I realize I am writing this critique as someone who doesn’t necessarily have a better idea. A novel about the future Jacob Zuma, stripped of his powers, is justified in taking some liberties to ensure that it’s appropriately funny, and I’m not certain that I personally could do a better job than Nick. But I what interests me most about reading Unpresidented is that, contrary to a lot of satire which, at least ostensibly, is focused on consciousness-raising and “afflicting the powerful,” Nick has written a book that reassures its (disproportionately white, middle class) readers in a remarkably ahistorical way that everything will be okay. We don’t get to know who is president in 2020 because once Zuma goes to jail, it won’t matter. Once he’s out, we won’t have to worry about political personalities; the rules will matter again. The good, sensible people shaking their heads in disgust at the present moment will quietly resume control of the things that matter. The many tensions that the Zuma era brought to the surface—land reform, #FeesMustFall, xenophobia, structural racism—these will have been put back in their box and life will continue as normal. It’s a fantasy with which I can sympathize—as an American, how nice would it be to imagine that once Donald Trump goes Americans will be able to transcend the forces that have paralyzed their own politics for the past decade? But such a vision, at its core, is nothing more than a fantasy. If Nick’s satire is “blistering,” it is blistering only in the darkest, most ironic sense. If it is blistering it is because of the tension between what she writes and reality—the fact that the Zuma presidency is not a dream from which the country will soon waken en masse, but, rather, an further chapter in the messy narrative of South African history. Like all historical eras, it will leave ghosts and unfinished business. While laughter may ease the pain, providing avenues for creative thinking and resistance, satire is a poor vehicle for consolation alone. To the extent that Nick’s satire seeks to console, it tells us something valuable about the present moment, but is unlikely to be remembered far beyond its own time.
When people here ask me what I’m studying in the United States and I say “the history of humor and satire in South Africa,” they react in a number of different ways. Some—usually, in my experience, non-South Africans—comment awkwardly and gravely that it’s quite a specialized topic; some, like the very Afrikaans proprietor of my guesthouse in Johannesburg—who immediately thereafter pulled out her phone to show me a video of Leon Schuster’s tokoloshe prank—marvel at my choice and want to know more about what brought me to my topic. Oftentimes, the conversation drifts further towards abstraction than what I’m entirely comfortable with. People here acknowledge that South Africans love to laugh—and make no mistake, this is encouraging—but the idea that laughter is a valid area of study is novel, inspiring questions in people that they may never before have considered: what is laughter, anyway? What can it do for a person, or a group of people, or a country, at a certain moment in time? Do foreigners find South African humor funny, or does it strike outsiders as parochial and esoteric?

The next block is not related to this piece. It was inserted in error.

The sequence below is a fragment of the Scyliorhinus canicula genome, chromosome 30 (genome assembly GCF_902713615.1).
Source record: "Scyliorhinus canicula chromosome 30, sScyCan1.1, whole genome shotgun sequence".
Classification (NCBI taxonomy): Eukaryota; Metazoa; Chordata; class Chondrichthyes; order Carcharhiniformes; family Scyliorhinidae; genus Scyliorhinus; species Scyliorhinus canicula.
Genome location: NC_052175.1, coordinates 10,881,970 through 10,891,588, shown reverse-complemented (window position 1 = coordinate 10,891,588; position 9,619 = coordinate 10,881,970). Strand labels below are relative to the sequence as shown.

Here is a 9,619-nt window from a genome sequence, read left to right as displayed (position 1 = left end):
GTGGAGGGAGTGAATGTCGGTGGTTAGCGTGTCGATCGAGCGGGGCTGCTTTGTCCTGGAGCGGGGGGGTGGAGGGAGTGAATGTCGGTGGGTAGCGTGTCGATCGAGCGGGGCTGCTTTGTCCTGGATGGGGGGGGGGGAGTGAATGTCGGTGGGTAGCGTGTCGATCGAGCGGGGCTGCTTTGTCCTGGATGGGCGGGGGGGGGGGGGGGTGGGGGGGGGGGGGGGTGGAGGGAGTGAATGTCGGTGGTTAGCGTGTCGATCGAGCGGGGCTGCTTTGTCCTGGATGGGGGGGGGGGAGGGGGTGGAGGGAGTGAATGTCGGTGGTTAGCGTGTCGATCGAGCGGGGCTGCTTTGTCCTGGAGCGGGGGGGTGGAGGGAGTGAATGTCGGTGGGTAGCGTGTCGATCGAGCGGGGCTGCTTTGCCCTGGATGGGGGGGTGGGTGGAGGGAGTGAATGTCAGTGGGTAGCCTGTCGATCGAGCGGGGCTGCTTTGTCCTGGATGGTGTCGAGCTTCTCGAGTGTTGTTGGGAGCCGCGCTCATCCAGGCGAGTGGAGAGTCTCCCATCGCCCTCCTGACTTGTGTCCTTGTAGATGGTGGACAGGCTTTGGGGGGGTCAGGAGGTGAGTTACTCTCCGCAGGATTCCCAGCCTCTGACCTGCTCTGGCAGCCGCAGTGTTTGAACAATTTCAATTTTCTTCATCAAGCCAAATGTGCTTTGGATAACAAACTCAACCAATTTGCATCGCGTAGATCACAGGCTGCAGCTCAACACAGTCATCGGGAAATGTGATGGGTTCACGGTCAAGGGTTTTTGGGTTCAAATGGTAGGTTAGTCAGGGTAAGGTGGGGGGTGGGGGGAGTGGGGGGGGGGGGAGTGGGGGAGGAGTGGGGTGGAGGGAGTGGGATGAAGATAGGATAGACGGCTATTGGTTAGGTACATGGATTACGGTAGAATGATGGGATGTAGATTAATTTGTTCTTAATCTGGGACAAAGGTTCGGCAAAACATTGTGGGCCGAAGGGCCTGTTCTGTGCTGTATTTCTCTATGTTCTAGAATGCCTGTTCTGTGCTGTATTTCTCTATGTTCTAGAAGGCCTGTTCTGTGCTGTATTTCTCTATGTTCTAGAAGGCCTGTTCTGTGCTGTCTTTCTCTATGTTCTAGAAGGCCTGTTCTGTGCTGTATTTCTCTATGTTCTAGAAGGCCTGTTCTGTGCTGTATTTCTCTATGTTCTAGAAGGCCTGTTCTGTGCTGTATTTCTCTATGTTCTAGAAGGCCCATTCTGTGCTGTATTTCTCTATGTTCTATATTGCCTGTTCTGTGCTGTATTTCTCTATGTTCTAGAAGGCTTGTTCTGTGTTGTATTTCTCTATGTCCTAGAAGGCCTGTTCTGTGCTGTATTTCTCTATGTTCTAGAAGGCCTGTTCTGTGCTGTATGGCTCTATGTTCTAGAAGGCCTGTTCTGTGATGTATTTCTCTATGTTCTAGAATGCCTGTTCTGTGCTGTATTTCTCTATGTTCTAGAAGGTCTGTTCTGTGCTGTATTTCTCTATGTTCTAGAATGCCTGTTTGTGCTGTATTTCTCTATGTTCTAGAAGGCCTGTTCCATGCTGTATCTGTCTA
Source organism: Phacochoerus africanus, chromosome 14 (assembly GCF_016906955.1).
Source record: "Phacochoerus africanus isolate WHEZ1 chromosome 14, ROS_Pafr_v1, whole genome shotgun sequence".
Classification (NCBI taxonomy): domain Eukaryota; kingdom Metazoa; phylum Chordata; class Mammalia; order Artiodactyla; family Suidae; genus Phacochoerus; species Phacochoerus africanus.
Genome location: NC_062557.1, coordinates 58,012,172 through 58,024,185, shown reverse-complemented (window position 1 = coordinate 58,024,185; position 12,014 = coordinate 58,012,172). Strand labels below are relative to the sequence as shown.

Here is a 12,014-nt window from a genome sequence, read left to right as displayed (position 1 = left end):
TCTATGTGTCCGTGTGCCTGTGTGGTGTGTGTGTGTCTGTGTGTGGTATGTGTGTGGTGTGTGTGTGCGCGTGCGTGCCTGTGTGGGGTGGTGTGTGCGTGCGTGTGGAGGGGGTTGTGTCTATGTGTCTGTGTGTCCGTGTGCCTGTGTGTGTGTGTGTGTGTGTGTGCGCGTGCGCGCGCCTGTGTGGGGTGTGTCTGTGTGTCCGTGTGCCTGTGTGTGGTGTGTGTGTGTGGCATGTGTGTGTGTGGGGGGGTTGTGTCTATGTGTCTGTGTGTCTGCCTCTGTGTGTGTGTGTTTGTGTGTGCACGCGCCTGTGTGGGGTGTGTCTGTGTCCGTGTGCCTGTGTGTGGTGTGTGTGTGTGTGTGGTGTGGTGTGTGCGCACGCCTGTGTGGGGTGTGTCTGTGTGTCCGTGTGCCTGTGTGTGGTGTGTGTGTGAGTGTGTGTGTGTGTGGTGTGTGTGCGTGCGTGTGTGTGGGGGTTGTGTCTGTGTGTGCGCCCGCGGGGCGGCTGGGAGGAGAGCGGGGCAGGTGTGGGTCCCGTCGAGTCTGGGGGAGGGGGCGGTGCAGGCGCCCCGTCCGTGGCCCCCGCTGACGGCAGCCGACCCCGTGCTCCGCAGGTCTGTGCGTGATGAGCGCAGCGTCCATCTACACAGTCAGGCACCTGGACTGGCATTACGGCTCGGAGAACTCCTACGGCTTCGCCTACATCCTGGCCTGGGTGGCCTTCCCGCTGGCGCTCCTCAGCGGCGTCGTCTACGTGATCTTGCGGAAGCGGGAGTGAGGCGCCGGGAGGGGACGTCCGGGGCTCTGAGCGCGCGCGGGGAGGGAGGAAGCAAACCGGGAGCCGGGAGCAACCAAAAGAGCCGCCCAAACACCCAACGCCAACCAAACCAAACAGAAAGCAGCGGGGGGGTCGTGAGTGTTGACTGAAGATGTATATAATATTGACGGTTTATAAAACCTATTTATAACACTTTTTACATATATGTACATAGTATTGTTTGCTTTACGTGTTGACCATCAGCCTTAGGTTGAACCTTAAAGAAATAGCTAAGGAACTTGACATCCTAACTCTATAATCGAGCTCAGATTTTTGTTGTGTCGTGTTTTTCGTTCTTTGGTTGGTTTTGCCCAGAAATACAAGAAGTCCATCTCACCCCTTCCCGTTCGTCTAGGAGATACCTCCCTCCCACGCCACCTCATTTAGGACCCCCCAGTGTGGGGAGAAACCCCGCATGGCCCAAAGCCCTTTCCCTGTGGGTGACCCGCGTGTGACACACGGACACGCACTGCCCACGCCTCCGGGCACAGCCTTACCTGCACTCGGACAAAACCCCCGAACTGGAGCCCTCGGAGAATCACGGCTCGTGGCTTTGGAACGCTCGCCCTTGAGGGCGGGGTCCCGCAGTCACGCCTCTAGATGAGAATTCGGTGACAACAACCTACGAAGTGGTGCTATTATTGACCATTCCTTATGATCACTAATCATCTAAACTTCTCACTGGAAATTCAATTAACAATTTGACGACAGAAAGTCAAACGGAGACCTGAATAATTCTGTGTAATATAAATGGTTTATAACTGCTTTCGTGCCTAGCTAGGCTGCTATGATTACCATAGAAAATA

I spent most of last week in the picture-perfect little city of Grahamstown in the Eastern Cape attending the National Arts Festival, which in my opinion ought to be a bucket-list item for anyone in the world who’s interested in the performing arts. The sheer number of different performances, from jazz to dance to serious theatre and stand-up comedy is positively dizzying. You could literally spend every day for eleven days sprinting from school gymnasium to church hall from 10:00 A.M. to midnight without a break, and never see the same performance twice. Someone could write a fine journal article or even a dissertation about what it means for the National Arts Festival to be in Grahamstown—which was built under bloody circumstances following the dispossession of the local Xhosa-speaking population, with its grand Anglican cathedral and huge stock of English-style boarding schools with manicured lawns. But that’s not my intention in this particular post. What I want to do here, having seen about fifteen different comedy show over the past week, is record some observations about my positionality and the significance (or insignificance) of humor at the current moment in South Africa, as a necessary preface to my further work this summer. Earlier I said that often discussions of humor tend more towards abstraction than I like, and it’s true. I’m not embarking on this project to confirm or debunk Aristotle or Freud or Bakhtin or any of the other great scholars who sought to answer the question of why humans laugh. I’m not there yet, and probably will not be for a long time. But as a white, heterosexual male born in the United States and seeking to position myself as an authority on South African history in general and the history of humor in particular, it’s vital for me to take stock of my position and my internal biases.